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Lost civil case to Midland and can't afford to pay them. What do I do??


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I lost a case to Midland for a debt to Chase bank. I don't have the money to pay them. I am the single wage earner in a family of 4 and we scrape by week to week as it is. How am I going to come up with 1500 to pay Midland? I am in Texas and I rent and do not own my vehicle, and we do not have anything that we can liquidate to come up with the money.

What do I do??

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Texas wage garnishment is not allowed.

 

 So don't rush to pay midland anything they have lots of money.

 

When you have a judgment against you the plaintiff will serve you notice to come to a location such as the court house or the plaintiffs law office and they will ask you how much you can pay or they will ask if you would like to set up payments always say you have nothing left to pay them anything.

 

If you have money in the bank remove it asap.

 

They may give you a debtor exam that asks you a bunch of questions about your $$$$.$$

 

Each time they call you down say you don't have any money to pay them.

 

If you have to go to the court house don't have any money, gold, rings on you sometimes they may have you empty your pockets, purse, wallet, they can take it if you have it, so have nothing but your drivers license on you.

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Jurisdiction of the court can be challenged at any time, even after a judgement.....if you can show they had no standing to bring a claim or their pleading or the trial itself was handled wrong you can challenge jurisdiction and get a void judgment.

 

Did they have an affidavit or a witness? without either of those they had no standing and the court had no jurisdiction. Do not file in the same court file in another court. this is called a collateral attack. The reason you file in another court is a court can not determine for its self if it has jurisdiction,

 

Whitmore v Arkansas, 495 U.S. 149 (1990)
Before a Court can consider the merits of a case, the person seeking to invoke the courts jurisdiction must establish the requisite of standing to sue. To do so he muse prove that their is a case or controversy by clearly demonstrating that he has suffered an injury in fact that is concrete in both qualitative and temporal sense. He must show that the injury can be traced to the challenged action and is likely to be redressed by a favorable decision.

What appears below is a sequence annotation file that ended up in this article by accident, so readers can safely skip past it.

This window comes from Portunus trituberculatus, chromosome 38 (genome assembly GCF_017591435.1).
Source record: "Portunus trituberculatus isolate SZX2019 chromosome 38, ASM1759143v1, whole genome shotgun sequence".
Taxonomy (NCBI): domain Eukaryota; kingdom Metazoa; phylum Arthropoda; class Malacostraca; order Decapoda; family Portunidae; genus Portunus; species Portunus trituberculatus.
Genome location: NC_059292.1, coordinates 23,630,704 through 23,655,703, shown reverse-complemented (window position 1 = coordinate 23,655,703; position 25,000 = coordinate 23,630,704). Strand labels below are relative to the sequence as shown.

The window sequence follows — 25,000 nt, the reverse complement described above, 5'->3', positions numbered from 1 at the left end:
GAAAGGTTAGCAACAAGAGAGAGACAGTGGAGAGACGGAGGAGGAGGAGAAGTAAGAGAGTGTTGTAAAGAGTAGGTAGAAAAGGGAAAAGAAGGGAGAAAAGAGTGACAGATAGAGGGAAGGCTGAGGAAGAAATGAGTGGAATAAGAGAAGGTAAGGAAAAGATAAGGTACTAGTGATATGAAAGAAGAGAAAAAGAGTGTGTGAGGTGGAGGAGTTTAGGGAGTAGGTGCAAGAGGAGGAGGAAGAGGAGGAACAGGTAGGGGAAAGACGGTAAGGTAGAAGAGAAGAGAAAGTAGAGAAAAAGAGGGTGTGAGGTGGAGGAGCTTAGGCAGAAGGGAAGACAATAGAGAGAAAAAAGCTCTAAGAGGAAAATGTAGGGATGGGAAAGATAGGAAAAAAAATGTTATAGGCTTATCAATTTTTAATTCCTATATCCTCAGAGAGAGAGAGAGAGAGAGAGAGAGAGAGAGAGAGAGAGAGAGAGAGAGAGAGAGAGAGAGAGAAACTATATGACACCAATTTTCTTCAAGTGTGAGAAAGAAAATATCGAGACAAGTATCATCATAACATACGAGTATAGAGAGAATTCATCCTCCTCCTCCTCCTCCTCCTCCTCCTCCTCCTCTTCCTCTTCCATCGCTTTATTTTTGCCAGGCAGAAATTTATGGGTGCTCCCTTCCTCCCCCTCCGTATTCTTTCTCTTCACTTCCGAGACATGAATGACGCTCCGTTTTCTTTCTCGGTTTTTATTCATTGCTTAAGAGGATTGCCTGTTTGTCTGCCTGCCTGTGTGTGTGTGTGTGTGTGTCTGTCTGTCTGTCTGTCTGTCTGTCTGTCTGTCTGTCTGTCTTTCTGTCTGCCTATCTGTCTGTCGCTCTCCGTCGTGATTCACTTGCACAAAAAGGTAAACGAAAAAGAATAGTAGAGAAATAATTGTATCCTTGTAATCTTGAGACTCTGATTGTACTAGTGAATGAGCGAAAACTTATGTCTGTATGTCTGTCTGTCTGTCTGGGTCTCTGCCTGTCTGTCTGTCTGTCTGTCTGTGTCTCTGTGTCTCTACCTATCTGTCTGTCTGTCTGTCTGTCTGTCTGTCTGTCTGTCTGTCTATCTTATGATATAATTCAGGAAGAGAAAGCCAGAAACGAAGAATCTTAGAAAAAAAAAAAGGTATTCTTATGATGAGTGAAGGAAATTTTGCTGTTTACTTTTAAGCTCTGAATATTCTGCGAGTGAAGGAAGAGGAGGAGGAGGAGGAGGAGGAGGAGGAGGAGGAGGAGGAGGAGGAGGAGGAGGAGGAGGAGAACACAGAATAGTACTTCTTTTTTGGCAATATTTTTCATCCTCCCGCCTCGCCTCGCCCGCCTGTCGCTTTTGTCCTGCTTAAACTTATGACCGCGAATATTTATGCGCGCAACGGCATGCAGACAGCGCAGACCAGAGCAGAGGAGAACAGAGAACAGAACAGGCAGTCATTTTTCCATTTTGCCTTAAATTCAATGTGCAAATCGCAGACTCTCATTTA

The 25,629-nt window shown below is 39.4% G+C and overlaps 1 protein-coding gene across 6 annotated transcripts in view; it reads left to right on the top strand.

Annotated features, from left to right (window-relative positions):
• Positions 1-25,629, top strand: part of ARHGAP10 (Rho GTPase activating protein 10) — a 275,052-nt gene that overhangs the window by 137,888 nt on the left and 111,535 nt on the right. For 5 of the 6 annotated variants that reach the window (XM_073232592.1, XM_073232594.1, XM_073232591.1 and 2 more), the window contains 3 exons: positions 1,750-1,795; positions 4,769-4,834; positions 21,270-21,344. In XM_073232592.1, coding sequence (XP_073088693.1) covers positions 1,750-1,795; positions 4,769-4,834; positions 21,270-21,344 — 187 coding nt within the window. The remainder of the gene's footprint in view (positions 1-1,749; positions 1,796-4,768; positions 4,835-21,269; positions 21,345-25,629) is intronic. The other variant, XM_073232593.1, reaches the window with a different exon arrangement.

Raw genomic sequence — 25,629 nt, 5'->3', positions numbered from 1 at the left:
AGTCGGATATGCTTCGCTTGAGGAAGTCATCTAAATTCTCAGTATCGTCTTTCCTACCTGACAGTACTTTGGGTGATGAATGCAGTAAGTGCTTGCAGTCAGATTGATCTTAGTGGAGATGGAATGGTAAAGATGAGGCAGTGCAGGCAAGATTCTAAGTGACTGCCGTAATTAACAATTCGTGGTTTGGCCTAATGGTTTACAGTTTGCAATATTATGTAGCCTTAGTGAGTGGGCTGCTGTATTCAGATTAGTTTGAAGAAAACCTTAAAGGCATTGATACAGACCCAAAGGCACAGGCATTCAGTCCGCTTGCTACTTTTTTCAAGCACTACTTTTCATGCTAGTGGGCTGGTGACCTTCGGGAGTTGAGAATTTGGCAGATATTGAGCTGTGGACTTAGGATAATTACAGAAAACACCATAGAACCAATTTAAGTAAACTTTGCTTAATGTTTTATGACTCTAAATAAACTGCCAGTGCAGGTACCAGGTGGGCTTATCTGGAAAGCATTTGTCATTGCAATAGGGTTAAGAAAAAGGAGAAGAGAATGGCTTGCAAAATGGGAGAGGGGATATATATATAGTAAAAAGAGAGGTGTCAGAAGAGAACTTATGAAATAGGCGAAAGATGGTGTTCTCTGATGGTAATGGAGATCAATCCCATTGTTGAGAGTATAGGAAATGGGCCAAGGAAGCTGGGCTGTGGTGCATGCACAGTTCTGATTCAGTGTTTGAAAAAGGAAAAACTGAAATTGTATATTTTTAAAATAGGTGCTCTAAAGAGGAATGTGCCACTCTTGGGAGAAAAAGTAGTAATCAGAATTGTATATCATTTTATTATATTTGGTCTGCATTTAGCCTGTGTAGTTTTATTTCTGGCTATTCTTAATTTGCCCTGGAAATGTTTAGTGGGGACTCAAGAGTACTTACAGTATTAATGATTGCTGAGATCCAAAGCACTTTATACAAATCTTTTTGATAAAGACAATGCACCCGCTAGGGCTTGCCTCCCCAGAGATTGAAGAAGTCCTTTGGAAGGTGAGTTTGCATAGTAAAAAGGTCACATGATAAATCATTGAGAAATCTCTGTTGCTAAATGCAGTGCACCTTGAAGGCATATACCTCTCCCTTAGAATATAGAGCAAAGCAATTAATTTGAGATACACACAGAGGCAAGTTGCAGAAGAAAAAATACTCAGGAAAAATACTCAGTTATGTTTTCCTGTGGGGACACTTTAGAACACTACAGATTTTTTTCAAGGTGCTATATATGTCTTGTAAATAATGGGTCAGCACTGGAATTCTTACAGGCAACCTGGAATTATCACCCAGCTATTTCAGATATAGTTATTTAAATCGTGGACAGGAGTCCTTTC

First, a plaintiff must demonstrate an "injury in fact," which is "concrete,” "distinct and palpable,” and "actual or imminent.”

Standing to sue would mean did they actually own the debt, they can not prove it so they lacked standing which in turn means the court lacked jurisdiction. If they did not prove they owned the debt at the start of the case, the judge did not even have the jurisdiction to even hear the case, let alone review any of the evidence.

 

How could they prove an injury in fact if they have not proved they even own the debt in the first place?

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Jurisdiction of the court can be challenged at any time, even after a judgement.....if you can show they had no standing to bring a claim or their pleading or the trial itself was handled wrong you can challenge jurisdiction and get a void judgment.

 

Did they have an affidavit or a witness? without either of those they had no standing and the court had no jurisdiction. Do not file in the same court file in another court. this is called a collateral attack. The reason you file in another court is a court can not determine for its self if it has jurisdiction,

 

Whitmore v Arkansas, 495 U.S. 149 (1990)

Before a Court can consider the merits of a case, the person seeking to invoke the courts jurisdiction must establish the requisite of standing to sue. To do so he muse prove that their is a case or controversy by clearly demonstrating that he has suffered an injury in fact that is concrete in both qualitative and temporal sense. He must show that the injury can be traced to the challenged action and is likely to be redressed by a favorable decision.

First, a plaintiff must demonstrate an "injury in fact," which is "concrete,” "distinct and palpable,” and "actual or imminent.”

Standing to sue would mean did they actually own the debt, they can not prove it so they lacked standing which in turn means the court lacked jurisdiction. If they did not prove they owned the debt at the start of the case, the judge did not even have the jurisdiction to even hear the case, let alone review any of the evidence.

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